Brexit: What we learnt last week

Edinburgh castle dawn
By Andrew Harbison, CA Today

13 September 2016

A round up of last week's biggest Brexit news.

1. Brexit: Personal finance implications

In the two months following the UK's vote to leave the EU, the realm of finance across all levels has experienced some turbulence.

nest egg

Although the markets experienced an initial panic in the days following the leave vote, they have since returned to a normalised level. 

However, as the UK and the EU both try to secure the best Brexit deal for their respective citizens, these markets are likely to be closely tied to the success or failure of these negotiations. With that in mind, savers and borrowers alike should be keeping a close eye on the situation and seeking advice where needed.

Source: CA Today

2. UK's post-Brexit rebound extends to housing and jobs

Two surveys which had initially predicted a bleak outlook for the job and housing market separately now seem to display more optimistic findings.

The Recruitment and Employment Confederation said last month that the job market was in a “dramatic freefall". A new survey from the same group now states that firms are increasing permanent staff for the first time in three months and that they are also spending more money on temporary staff members.

The Royal Institution of Chartered Surveyors said that the house price index has jumped to +12, the first rise in six months, but still one of the lowest reading in more than a year.

Source: Reuters

3. Post-Brexit London is the best city for opportunity

London has appeared to shake off the initial shock of the Brexit vote by retaining the top spot on PwC’s Cities of Opportunity index.

The City beat other financial to the number one spot as a result of its economic clout, position as a gateway city, ease of doing business, universities, entertainment and innovation.

London river

However promising this may seem for London as a financial hub, David Snell, PwC partner in London, warned that it may still be too early to fully understand the impact Brexit will have on the City.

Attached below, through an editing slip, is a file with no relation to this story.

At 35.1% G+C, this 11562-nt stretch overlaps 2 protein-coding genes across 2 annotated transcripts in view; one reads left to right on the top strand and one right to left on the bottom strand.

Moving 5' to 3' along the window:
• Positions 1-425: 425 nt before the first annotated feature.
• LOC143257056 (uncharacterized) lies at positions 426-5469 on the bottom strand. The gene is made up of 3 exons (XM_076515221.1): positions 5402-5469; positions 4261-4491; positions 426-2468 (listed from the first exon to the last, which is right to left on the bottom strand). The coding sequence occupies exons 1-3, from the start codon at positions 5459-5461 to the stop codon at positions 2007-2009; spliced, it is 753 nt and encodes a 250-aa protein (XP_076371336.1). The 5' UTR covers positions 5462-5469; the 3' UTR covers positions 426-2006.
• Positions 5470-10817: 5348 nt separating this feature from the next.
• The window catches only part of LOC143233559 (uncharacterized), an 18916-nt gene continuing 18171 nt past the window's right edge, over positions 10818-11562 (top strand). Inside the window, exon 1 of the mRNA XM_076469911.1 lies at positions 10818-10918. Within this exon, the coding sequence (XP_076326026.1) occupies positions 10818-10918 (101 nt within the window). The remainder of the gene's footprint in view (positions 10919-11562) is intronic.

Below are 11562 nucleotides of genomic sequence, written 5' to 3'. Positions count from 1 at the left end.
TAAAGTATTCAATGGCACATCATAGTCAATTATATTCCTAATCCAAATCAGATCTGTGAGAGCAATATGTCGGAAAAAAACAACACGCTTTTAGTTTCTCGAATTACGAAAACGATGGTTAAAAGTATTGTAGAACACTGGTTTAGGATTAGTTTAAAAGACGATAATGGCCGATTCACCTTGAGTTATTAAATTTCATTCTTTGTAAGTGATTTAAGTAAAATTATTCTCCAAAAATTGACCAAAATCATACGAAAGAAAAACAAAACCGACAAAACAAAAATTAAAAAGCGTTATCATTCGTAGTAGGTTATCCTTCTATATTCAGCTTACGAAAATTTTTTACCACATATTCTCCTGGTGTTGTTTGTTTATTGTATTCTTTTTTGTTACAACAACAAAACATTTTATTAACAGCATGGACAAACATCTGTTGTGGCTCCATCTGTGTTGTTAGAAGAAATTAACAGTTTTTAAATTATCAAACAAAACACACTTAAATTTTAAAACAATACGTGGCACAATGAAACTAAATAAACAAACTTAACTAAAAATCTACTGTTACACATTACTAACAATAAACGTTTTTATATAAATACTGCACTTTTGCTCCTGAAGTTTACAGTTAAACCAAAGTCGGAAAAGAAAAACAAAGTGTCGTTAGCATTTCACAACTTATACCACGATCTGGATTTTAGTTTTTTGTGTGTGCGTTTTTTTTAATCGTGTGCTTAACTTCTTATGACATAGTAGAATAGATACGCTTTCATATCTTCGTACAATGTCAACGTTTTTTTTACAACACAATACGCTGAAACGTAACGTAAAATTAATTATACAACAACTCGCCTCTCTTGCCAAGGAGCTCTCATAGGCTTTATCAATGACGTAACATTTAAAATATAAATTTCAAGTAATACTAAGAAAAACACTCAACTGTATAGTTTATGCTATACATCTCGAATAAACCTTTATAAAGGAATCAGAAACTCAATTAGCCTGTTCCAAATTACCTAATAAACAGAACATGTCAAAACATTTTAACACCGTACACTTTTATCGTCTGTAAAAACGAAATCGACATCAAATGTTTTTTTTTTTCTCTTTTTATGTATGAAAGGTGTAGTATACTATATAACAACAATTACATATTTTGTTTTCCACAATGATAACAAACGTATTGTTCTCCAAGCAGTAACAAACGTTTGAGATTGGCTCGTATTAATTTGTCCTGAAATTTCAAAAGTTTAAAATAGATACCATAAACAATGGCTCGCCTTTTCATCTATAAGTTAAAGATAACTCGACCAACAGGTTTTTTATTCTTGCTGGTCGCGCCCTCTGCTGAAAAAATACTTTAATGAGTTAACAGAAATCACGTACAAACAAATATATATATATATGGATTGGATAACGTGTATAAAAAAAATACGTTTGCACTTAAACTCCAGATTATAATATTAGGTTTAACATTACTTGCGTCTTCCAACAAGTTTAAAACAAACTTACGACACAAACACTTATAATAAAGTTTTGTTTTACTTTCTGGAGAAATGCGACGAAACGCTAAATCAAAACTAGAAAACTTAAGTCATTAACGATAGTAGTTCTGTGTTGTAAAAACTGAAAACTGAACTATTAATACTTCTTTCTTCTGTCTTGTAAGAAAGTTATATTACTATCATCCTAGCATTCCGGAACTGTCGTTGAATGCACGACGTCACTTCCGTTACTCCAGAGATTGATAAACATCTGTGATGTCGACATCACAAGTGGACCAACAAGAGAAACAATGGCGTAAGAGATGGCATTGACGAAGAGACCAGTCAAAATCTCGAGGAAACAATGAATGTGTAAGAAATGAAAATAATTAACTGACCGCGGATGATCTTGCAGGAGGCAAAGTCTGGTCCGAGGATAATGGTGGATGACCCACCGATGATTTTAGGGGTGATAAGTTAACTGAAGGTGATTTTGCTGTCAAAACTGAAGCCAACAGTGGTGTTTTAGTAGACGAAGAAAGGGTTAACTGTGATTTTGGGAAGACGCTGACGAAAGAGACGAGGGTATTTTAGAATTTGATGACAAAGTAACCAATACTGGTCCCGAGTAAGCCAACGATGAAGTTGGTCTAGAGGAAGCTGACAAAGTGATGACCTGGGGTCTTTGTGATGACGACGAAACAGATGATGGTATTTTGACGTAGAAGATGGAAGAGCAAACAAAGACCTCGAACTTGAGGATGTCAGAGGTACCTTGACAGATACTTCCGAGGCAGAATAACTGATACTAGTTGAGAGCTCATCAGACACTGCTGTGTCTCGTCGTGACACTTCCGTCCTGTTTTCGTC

He said: "Change is ahead and it remains to be seen what impact the UK’s decision to leave the EU will have on our vibrant city. London is one of the world’s leading financial centres and financial services will continue to make a major contribution to the UK economy.”

Source: CA Today

4. City of London economists scrap recession forecasts

As the run of positive economic data continues, City economists are beginning to rethink their predictions of the UK falling into a recession post-Brexit.

Data from the Office of National Statistics (ONS) show that retail sales in July remained strong, and a bounce back in the closely-watched Purchasing Managers’ Indexes in August means that may economists are now backtracking on their initial recession predictions.

Source: The Independent

5. Lloyd’s of London boss threatens to quit the City after Brexit vote

John Nelson, chairman of Lloyd’s of London, said that unless the government are able to give guarantees around passporting rights, the business will have to move operations out of the City.

Lime street

Speaking to the BBC’s Today programme, the boss of the specialist insurance market pointed out that 80% of capital invested in the market comes from outside the UK. 11% of the gross written premium at Lloyds comes from the EU, leading the company to consider moving operations to an EU member state if access to the Single Market is cut.

John said: “"It won't be Lloyd's losing out, it will be the UK."

Source: City AM


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